Defence Force did not obey Rules of Engagement, Hager says

8:01 pm on 23 May 2019

Investigative journalist Nicky Hager has told an inquiry the military breached the Rules of Engagement (ROE) in Afghanistan.

Author Nicky Hager during his submissions at the Operation Burnham Inquiry at the High Court in Wellington.

Nicky Hager believes four out of five attacks carried out by the Defence Force during Operation Burnham appeared to be non-compliant with the Rules of Engagement in Afghanistan. Photo: Pool / Mark Mitchell/NZ Herald

The Operation Burnham inquiry is investigating allegations in the book, Hit and Run, that six civilians were killed in Afghanistan during a New Zealand-led raid in 2010, and the military covered up what happened.

A public hearing was held in Wellington today.

Hit and Run's co-author, Nicky Hager, directed the inquiry to an order from a United States commander, General David Petraeus, who at the time said: "The commander approving the strike must determine that no civilians are present."

Hager told the hearing: "Currently four out of five attacks conducted during Operation (Burnham) strongly appear not to be compliant with the Rules of Engagement and [General] Petraeus' civilian protection directive."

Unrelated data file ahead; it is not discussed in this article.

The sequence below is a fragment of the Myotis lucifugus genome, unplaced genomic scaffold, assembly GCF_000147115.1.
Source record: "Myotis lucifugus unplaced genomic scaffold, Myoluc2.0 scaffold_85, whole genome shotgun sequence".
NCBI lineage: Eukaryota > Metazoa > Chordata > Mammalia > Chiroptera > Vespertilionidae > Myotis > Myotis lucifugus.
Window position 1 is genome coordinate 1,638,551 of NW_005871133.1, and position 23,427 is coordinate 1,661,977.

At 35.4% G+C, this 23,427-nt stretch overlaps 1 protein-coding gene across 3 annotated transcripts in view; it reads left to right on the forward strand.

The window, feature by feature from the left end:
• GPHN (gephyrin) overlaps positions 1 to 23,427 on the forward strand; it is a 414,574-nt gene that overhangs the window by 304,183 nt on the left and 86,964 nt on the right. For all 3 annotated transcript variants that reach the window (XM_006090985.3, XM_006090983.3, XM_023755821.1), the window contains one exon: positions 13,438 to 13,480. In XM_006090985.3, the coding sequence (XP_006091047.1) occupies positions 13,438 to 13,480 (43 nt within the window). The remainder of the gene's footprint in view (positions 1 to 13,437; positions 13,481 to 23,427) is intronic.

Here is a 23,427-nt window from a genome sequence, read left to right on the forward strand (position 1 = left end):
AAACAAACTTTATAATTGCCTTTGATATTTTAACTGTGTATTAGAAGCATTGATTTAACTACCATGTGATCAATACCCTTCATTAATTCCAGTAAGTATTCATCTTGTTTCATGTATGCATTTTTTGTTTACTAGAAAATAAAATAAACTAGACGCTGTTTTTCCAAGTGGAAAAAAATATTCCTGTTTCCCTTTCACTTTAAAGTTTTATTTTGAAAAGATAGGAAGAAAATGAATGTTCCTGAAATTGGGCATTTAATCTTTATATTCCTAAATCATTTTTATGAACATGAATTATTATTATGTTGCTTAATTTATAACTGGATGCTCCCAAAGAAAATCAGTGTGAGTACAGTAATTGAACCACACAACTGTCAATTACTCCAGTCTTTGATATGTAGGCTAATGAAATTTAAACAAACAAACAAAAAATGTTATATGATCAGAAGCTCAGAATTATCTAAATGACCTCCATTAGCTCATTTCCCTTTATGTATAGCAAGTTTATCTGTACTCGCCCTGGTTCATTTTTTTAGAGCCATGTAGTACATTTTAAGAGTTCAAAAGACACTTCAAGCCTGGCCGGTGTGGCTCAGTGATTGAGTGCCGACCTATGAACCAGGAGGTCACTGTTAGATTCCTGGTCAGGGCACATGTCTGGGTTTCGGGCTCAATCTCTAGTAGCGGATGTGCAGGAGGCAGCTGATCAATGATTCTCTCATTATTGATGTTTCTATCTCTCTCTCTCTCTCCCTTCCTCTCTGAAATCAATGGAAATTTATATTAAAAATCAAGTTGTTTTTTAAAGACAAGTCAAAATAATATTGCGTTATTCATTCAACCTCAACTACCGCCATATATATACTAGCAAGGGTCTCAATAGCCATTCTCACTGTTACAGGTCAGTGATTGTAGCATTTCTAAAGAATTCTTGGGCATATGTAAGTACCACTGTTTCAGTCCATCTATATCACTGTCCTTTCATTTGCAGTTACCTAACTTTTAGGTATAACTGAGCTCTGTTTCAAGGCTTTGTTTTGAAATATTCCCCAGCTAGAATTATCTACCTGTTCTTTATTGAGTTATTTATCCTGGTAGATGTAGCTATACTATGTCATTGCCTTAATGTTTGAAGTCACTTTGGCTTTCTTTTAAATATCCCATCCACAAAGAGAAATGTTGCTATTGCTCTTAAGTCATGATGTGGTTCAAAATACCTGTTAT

He said former prime minister John Key along with two former chiefs of defence and some SAS officers needed to be held to account.

"I believe it is essential that NZDF as an organisation is held publicly accountable for the civilian causalities, the lack of care and aid afterwards and the cover-up of Operation Burnham," he said.

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Dr Wayne Mapp Photo: Pool / Fairfax Visuals

However, earlier in the public hearing, former Defence minister Wayne Mapp - who held the portfolio at the time in 2010 - said he was satisfied the SAS met the obligations of the Rules of Engagement.

Dr Mapp said he was being kept regularly updated and made sure the ROE met both domestic law and the law of armed conflict.

He said he was also being kept informed of reports of detainee mistreatment by Afghan authorities - but was assured by officials that New Zealand's SAS had no part to play.

"It is important to understand that our mission in Afghanistan was to help build the capability of Afghan forces to govern and manage their society in accordance with international law.

"We were there to assist and not to impose," he said.

Further public hearings for Operation Burnham are expected in July.

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